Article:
Banking Law Update Birmingham
Elder Law Birmingham
Business of Being a Lawyer faculty visited the Law School in January and spoke with students about economic trends in the legal market and strategies for adapting to the changes ahead.
BBL speakers shared their time and experience, as well as provided practical and candid advice so that students will thrive in the legal profession.
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PROFESSOR BILL ANDREEN has been reappointed as an Honorary Professor of Law in the College of Law at the Australian National University (ANU). He also continues to direct the Joint Summer School Program with the ANU, which is now in its 16th year. A group of nine law students from the ANU, and ANU Professors Skye Saunders and Anne Macduff visited Tuscaloosa for five weeks in January and February 2016. The Australian students studied Comparative Gender Law (taught by Professor Martha Morgan as well as by Professors Saunders and Macduff) and also took a Survey of U.S. Law (taught by members of the Alabama Law faculty). In July and August, Professor Andreen will lead a group of 10 Alabama Law students to the ANU, where they will study Comparative Gender Law (taught by Anne Macduff and Martha Morgan) and will take a Survey of Australian Law (taught by the ANU faculty).
PROFESSOR SHAHAR DILLBARY presented his new scholarship on the actual causation requirement in cases involving multiple tortfeasors at the Southeastern Economic Association conference in New Orleans, Louisiana, and at the College of Business and Management faculty workshop in Tel Aviv, Israel. He is currently working on a number of empirical, experimental and theoretical projects regarding causation.
ANITA KAY HEAD, Legal Writing Instructor, coached the Law School’s Frederick Douglass Moot Court team in its competition in Durham, North Carolina. The team competed against other schools in the Southern Region as part of the National Black Law Students’ Association convention.
PROFESSOR PAUL HORWITZ was co-chair this year of the Scholarship Section of the Association of American Law Schools, and served as moderator for its program at the 2016 AALS Annual Conference, "The State of the Art in Placing Legal Scholarship–and its Questionable Consequences." Professor Horwitz’s paper, "Religious Institutionalism–Why Now?," co-authored with Professor Nelson Tebbe of Brooklyn and Cornell Law Schools, was published in a new edited collection published by Oxford University Press, The Rise of Corporate Religious Liberty (Micah Schwartzman, Zoe Robinson, & Chad Flanders, eds.). Professor Horwitz will be Visiting Professor this semester at Harvard Law School, where he will teach a course on the First Amendment and a seminar on "The Oath and the Constitution."
PROFESSOR RON KROTOSZYNSKI presented "Privacy Revisited: A Global Perspective on the Right to Be Left Alone" at the 2016 Annual Meeting of the American Association of Law Schools, as part of a panel jointly sponsored by the Section on Comparative Law and the Section on Privacy and Defamation Law, in New York City, New York, on January 9, 2016. He also served on the Planning Committee for the 2016 AALS Annual Meeting. On January 14-15, 2016, Professor Krotoszynski attended the Third Annual Trans-Pacific Comparative Public Law Roundtable, hosted at the University of Washington-Seattle School of Law, in Seattle, Washington. At this meeting, he chaired a panel featuring a draft paper reviewing the history of constitutionalism in mainland China.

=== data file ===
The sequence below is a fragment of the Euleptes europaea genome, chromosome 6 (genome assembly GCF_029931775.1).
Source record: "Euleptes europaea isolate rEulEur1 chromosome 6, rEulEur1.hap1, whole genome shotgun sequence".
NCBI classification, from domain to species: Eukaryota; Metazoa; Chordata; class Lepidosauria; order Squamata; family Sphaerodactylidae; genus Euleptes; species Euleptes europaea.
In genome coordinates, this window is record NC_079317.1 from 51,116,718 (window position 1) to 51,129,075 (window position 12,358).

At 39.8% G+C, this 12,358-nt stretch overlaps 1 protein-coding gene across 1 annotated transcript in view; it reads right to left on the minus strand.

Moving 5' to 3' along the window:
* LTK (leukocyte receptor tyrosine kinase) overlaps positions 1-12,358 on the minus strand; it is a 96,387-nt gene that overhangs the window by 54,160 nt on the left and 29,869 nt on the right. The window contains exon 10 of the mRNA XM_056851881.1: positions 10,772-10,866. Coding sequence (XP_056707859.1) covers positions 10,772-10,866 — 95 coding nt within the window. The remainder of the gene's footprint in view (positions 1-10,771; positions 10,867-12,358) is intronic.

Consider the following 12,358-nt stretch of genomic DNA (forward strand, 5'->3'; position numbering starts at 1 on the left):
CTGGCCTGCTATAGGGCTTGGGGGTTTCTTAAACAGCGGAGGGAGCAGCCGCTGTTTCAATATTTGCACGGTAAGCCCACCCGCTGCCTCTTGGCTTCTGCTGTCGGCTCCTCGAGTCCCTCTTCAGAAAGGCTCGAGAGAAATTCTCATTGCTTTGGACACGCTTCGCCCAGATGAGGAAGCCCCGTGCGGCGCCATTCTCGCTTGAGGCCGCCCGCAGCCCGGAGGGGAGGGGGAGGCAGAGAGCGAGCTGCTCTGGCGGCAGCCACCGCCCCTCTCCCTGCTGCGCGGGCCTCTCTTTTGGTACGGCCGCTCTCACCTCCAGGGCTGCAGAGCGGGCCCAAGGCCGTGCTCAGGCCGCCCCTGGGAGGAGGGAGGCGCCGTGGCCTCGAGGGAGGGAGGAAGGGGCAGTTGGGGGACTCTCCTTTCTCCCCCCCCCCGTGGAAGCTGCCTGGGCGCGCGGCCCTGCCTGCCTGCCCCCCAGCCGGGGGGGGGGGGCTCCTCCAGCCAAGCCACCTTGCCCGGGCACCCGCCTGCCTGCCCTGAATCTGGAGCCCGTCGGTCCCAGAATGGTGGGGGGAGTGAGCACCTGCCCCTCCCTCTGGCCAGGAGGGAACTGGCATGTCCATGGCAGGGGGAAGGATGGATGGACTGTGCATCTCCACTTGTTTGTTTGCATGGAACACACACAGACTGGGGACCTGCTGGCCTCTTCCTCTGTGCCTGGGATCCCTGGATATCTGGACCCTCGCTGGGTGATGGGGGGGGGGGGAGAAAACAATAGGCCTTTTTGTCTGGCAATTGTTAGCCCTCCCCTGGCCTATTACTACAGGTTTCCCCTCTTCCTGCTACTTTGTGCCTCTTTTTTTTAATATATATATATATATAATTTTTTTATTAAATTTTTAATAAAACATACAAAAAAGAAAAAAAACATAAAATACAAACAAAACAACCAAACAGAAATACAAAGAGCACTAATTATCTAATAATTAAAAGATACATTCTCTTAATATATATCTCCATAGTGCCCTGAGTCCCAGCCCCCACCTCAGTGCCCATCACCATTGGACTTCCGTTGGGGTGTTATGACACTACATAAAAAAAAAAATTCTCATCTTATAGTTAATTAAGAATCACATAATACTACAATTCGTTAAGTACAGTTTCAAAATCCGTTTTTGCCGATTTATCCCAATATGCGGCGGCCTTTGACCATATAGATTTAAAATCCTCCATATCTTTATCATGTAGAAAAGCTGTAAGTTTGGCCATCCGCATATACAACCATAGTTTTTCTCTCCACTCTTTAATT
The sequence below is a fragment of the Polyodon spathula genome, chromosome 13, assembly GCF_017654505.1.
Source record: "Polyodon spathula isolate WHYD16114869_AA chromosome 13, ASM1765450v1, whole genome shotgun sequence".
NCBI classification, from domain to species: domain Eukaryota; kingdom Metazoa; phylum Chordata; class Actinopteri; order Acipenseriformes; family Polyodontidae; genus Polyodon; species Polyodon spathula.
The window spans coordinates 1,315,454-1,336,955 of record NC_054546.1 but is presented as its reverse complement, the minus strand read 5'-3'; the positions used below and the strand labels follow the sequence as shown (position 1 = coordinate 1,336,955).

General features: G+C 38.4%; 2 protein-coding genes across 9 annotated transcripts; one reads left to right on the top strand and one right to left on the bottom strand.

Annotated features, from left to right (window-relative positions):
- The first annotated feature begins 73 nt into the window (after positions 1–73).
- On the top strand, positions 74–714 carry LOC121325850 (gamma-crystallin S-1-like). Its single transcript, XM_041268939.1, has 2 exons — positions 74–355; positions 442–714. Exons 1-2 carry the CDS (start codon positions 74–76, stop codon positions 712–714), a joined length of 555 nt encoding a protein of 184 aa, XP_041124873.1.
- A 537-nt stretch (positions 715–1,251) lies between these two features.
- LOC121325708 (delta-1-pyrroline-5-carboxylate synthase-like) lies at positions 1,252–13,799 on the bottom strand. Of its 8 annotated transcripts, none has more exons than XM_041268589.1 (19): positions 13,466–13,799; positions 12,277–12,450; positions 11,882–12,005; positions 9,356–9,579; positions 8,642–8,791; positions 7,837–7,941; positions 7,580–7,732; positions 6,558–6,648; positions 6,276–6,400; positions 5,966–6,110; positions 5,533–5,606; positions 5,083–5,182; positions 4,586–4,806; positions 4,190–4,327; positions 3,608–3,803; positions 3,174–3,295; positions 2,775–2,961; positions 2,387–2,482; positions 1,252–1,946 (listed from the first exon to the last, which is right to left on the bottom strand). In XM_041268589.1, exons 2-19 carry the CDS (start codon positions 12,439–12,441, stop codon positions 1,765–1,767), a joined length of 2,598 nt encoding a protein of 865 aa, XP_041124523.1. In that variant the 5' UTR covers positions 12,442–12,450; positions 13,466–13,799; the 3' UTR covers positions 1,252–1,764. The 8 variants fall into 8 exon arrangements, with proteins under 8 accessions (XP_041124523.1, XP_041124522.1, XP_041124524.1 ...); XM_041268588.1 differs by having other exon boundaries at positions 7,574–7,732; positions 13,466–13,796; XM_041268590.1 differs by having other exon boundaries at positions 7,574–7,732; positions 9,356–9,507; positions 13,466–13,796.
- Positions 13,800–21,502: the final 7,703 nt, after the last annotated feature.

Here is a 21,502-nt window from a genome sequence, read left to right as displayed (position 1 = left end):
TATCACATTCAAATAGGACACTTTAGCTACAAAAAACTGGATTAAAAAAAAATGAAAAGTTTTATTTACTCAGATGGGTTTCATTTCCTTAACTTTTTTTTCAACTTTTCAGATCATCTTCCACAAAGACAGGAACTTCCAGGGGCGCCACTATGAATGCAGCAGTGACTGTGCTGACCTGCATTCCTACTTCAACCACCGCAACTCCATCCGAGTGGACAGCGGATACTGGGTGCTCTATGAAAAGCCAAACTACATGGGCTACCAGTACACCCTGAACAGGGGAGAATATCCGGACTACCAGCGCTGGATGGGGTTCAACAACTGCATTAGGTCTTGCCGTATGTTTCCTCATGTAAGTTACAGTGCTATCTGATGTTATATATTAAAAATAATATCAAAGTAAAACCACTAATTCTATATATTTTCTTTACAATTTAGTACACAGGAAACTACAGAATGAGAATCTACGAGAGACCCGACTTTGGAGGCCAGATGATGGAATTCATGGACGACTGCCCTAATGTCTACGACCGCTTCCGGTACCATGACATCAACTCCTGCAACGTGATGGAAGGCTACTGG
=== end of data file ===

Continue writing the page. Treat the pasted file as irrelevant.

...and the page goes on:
PROFESSOR PAM PIERSON spoke to the Alabama State Bar Leadership Forum on January 20, 2016, as part of its inaugural program for the Leadership Class of 2016. Her article, “How to Be a Star Performer,” was published in the ABA Student Lawyer’s January, 2016 issue. The Spring BBL class/CLE featured 21 outstanding attorneys as BBL Faculty. Fourteen members of Alabama Law’s class of 2005 served together as BBL faculty at the January 15 session during which there was a tribute to Tedford Taylor, who was a member of the class of 2005.
PROFESSOR STEPHEN RUSHIN was quoted in the Chicago Tribune and the Chicago Sun-Times on the federal government’s investigation of the Chicago Police Department. Emory University School of Law has invited him to present his recent co-authored article (with Jason Mazzone) titled, “From Selma to Ferguson: The Voting Rights Act as a Blueprint for Police Reform” on February 10. The article examines how Congress could take lessons from the Voting Rights Act of 1965 in crafting more detailed proactive regulations of local police behavior. Officials in the Civil Rights Division of the U.S. Department of Justice have invited Professor Rushin to Washington, D.C. later this semester to discuss efforts to reform the agency’s police reform efforts. He recently completed the manuscript for his forthcoming book titled, “Federal Intervention in American Police Departments.” The book is scheduled for publication with Cambridge University Press near the end of this year. Professor Rushin’s article titled, “Using Data to Reduce Police Violence,” is now available in print through the Boston College Law Review.